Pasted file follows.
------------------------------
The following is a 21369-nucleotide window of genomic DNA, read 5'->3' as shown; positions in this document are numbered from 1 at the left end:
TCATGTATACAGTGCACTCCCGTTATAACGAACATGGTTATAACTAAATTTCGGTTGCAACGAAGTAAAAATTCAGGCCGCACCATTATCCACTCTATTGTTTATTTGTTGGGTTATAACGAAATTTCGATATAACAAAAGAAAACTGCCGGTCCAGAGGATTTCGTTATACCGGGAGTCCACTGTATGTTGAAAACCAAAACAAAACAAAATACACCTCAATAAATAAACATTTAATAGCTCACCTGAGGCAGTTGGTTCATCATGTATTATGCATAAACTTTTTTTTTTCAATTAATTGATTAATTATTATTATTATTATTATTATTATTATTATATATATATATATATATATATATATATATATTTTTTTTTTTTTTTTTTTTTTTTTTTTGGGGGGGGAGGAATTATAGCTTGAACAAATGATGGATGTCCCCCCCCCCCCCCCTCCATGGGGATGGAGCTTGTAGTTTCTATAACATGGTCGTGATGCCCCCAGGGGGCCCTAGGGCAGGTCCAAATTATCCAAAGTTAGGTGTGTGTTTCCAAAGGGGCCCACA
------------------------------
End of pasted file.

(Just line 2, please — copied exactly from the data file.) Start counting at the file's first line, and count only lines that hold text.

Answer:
TCATGTATACAGTGCACTCCCGTTATAACGAACATGGTTATAACTAAATTTCGGTTGCAACGAAGTAAAAATTCAGGCCGCACCATTATCCACTCTATTGTTTATTTGTTGGGTTATAACGAAATTTCGATATAACAAAAGAAAACTGCCGGTCCAGAGGATTTCGTTATACCGGGAGTCCACTGTATGTTGAAAACCAAAACAAAACAAAATACACCTCAATAAATAAACATTTAATAGCTCACCTGAGGCAGTTGGTTCATCATGTATTATGCATAAACTTTTTTTTTTCAATTAATTGATTAATTATTATTATTATTATTATTATTATTATTATATATATATATATATATATATATATATATATTTTTTTTTTTTTTTTTTTTTTTTTTTTGGGGGGGGAGGAATTATAGCTTGAACAAATGATGGATGTCCCCCCCCCCCCCCCTCCATGGGGATGGAGCTTGTAGTTTCTATAACATGGTCGTGATGCCCCCAGGGGGCCCTAGGGCAGGTCCAAATTATCCAAAGTTAGGTGTGTGTTTCCAAAGGGGCCCACA